In the last few years this country had had more than its share of fateful moments – to the extent that the country now scarcely notices them, other than when personal tragedy strikes.
Add to the Brexit ennui the further debilitation deriving from nine months of living with the Coronavirus pandemic and you have a country that is emotionally exhausted. Yet, in this wearied condition and with the Covid battle far from over, the denouement of the Brexit melodrama in the coming week or two is scheduled to hit us when we are down.
We know that the only choice of Brexits on offer is that between the thinnest of deals and no deal at all – between the bad and the worst. Those clutching at straws are hoping that it is the former, cleaving to the following logic:
Boris Johnson, not being entirely stupid, has clocked that the election of Joe Biden means the US no longer offers the UK any prospect of a safety net. (We can pass lightly over the fact that it never did.)
No matter. Unlike Trump, Biden cares about Europe. Unlike Trump, Biden cares about Ireland and the Good Friday agreement. Realising this, Johnson ruffles his mane frantically as it occurs to him that exiting the EU without a deal would be like jumping out of the plane without a parachute while having to burble an explanation to the British public on the way down.
Even worse, leaving with no deal would force him to bring into play controversial clauses of the Internal Market Bill that the world and his wife – a huge majority of the House of Lords, including several Brexiter Tory peers, not to mention President-elect Biden and the Democratic party leadership – believe would be both a betrayal of Ireland and a deep wound to Britain’s international reputation as a custodian of the rule of law.
Besides, if Mr. Johnson wants to preside over a diplomatic triumph at the COP26 climate change conference in Glasgow in a year’s time, he will need a President Biden very much onside.
All that being the case – and not fancying a suicide mission – Johnson finally sees that he needs a deal with the EU, whatever its limitations. So, with a degree of ruthlessness, he defenestrates two aides – Cummings and Cain – who might resist this train of thought and, worse, might even leak damaging stories to a willing Euro-sceptic press happy to climb onto its ever-ready and very high horse.
Those spinning for the Prime Minister are claiming this is nonsense: that, on the contrary, the Prime Minister is more resolute than anyone in refusing to compromise. Of course. But Boris Johnson’s expressed confidence that the UK will ‘prosper’ outside the EU even if there is no deal, is either taken from a Ladybird picture book on negotiation or simply Trumpian in its disregard for the truth.
You may regard my description of this last stand scenario as distortion by over-simplification, but by the end of the month we will know whether or not its logic has been born out by events. I agree that it is the product of an incorrigibly optimistic mind, but, sadly, it is the best we can hope for.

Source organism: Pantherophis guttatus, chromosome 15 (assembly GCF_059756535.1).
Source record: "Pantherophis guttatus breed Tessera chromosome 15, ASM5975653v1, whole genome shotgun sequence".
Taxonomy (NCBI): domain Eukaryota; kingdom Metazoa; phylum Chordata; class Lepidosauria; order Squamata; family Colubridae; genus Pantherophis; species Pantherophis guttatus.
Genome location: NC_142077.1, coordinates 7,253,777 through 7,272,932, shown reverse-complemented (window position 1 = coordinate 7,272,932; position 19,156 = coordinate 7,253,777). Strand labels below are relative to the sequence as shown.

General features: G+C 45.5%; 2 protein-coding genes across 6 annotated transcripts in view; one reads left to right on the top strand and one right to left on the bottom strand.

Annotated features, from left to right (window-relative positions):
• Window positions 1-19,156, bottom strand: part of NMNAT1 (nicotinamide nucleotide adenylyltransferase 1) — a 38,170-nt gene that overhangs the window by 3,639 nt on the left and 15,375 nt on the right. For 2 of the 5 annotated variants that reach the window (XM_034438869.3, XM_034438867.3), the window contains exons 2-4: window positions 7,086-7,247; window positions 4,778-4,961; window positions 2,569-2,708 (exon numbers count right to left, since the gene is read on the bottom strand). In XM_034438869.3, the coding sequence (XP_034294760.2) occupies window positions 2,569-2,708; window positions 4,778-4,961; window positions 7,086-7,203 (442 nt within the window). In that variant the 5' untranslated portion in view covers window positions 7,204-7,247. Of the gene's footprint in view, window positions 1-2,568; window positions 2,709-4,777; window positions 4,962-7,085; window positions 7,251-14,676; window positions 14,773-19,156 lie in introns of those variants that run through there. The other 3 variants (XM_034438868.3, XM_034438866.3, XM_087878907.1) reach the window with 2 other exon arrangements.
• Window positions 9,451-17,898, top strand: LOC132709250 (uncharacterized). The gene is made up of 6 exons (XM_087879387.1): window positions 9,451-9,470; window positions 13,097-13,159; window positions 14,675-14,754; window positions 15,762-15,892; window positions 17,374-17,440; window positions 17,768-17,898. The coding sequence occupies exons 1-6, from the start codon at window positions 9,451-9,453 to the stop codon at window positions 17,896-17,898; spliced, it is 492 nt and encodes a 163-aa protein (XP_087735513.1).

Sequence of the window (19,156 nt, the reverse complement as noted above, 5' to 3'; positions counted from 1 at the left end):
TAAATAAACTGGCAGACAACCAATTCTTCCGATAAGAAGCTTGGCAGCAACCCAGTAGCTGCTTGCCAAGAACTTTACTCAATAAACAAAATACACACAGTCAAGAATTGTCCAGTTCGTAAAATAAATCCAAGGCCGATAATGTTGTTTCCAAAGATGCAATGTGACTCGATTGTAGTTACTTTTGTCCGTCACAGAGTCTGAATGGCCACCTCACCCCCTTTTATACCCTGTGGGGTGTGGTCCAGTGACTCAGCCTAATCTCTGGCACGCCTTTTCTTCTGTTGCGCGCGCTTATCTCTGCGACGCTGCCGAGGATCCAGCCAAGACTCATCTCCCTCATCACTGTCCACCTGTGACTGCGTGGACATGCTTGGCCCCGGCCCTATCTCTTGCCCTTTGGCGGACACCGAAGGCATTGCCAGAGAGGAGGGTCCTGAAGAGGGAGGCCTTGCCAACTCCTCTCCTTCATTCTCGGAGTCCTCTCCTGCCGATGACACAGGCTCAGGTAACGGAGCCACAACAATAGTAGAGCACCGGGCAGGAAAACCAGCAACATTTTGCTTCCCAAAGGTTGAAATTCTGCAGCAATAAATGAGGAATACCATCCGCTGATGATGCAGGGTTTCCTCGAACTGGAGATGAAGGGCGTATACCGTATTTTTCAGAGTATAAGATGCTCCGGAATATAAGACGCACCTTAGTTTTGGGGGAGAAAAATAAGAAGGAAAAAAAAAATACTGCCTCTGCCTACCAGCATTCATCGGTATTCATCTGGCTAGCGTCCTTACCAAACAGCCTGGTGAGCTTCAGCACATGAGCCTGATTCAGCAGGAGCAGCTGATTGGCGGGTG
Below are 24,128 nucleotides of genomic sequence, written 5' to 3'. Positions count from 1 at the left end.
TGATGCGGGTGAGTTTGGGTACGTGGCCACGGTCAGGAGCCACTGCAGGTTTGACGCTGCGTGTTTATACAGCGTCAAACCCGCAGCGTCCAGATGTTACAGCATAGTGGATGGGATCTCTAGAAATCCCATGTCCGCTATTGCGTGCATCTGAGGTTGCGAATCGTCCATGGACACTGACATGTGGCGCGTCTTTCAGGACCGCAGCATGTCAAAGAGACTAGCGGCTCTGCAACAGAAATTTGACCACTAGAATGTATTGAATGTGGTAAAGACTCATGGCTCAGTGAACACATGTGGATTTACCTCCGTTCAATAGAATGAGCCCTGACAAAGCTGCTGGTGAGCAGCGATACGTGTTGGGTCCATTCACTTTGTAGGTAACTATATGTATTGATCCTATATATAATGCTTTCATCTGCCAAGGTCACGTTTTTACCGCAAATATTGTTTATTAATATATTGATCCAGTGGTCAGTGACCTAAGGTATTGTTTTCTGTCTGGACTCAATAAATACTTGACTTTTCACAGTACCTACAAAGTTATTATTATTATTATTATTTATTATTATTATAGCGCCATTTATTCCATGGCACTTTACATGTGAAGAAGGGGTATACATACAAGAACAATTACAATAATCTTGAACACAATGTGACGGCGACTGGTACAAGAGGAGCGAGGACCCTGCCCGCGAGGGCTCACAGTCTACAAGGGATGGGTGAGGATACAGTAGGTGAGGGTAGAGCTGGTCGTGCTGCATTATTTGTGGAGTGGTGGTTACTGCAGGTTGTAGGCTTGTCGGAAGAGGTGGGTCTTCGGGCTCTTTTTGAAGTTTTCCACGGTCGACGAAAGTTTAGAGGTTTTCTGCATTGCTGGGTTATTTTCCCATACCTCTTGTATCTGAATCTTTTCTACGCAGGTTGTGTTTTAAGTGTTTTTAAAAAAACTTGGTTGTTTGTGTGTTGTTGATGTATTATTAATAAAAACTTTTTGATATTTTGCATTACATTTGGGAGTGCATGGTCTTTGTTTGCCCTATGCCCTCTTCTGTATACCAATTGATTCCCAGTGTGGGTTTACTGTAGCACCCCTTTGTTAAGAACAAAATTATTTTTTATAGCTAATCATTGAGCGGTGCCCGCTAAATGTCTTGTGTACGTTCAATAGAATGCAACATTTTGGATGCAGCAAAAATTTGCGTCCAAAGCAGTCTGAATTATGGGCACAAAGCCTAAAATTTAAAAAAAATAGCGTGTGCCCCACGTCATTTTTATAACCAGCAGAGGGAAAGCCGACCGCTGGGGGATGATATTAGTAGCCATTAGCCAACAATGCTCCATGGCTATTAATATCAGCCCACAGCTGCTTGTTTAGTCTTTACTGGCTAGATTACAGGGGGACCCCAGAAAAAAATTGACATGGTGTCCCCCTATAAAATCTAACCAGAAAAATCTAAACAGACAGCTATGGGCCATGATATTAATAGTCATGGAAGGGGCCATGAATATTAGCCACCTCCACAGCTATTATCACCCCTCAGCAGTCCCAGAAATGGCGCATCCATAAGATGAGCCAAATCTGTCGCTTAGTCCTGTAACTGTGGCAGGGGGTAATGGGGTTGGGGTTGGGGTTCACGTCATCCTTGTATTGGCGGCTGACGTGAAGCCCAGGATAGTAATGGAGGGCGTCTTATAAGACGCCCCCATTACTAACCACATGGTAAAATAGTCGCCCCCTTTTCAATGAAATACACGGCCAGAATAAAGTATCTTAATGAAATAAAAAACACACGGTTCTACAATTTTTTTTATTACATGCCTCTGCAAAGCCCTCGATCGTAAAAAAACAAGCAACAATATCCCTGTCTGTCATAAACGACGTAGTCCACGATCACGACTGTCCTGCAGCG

The even starker alternative does not bear thinking about:
- Reliance on WTO terms for our trade with the EU, the erection of tariffs, and acrimony and recrimination with our erstwhile European partners.
- UK businesses large and small, makers of cars and aircraft, farmers, service industries, universities, left to pick up the pieces or to pack up.
- The EU getting on with its own packed agenda of other problems, including the consequences of Brexit for its own industries and their supply chains.
- A US President, already cool towards his once natural British ally, apoplectic about the massive economic damage being done to Ireland, the home of his forebears.
- A supposedly gregarious Prime Minister cast as ‘Boris, no friends’ – with the country he leads picking up the bill for years to come, and the phrase ‘Global Britain’ provoking sniggers in the Council chambers of the world.
Occasionally, my dark side wants just such an outcome in order to hammer home a lesson once and for all. But that vicarious temptation has to be resisted, for it is simply too damaging an outcome for too many people, not least here in Wales. Even our own UK government estimates that ‘no deal’ will reduce GDP by 8% over the next 15 years. “Ruinous’ was the word used by one Irish minister on Sunday.
The advice issued in a TV interview by England’s Secretary of State for Environment, Food and Rural Affairs, George Eustice, that our sheep farmers should switch to dairy cattle, will, to Welsh farmers, sound much like Marie Antoinette’s injunction to the breadless Parisian hordes, “Let them eat cake’.
Should a ‘no deal’ outcome be our fate – despite it being the clearest possible betrayal of the promises made by Leave campaign during the 2016 referendum – we will no doubt see the more xenophobic parts of our press indulge in an unseemly and fruitless blame game, in which the EU will be the alleged culprit.
Ultimately, as the costs mount for us all, that will not wash with the British public. Those costs will mount quickest in the very ‘red wall’ seats in the north of England and north Wales that the Conservative Party is banking on holding in the next general election.
In short, however thin it is – and it will be so thin as not to be durable – a deal is preferable to ‘no deal’. It will reduce our GDP by 5% rather than 8%, but it will at least require a formal relationship with the EU.
It will keep the UK and EU – governments and business – talking to each other in continuous dialogue. It will keep open the possibility of improvements – adjustments that will reflect inevitably changing realities and the accumulating power of common sense. The one thing it will not be is painless.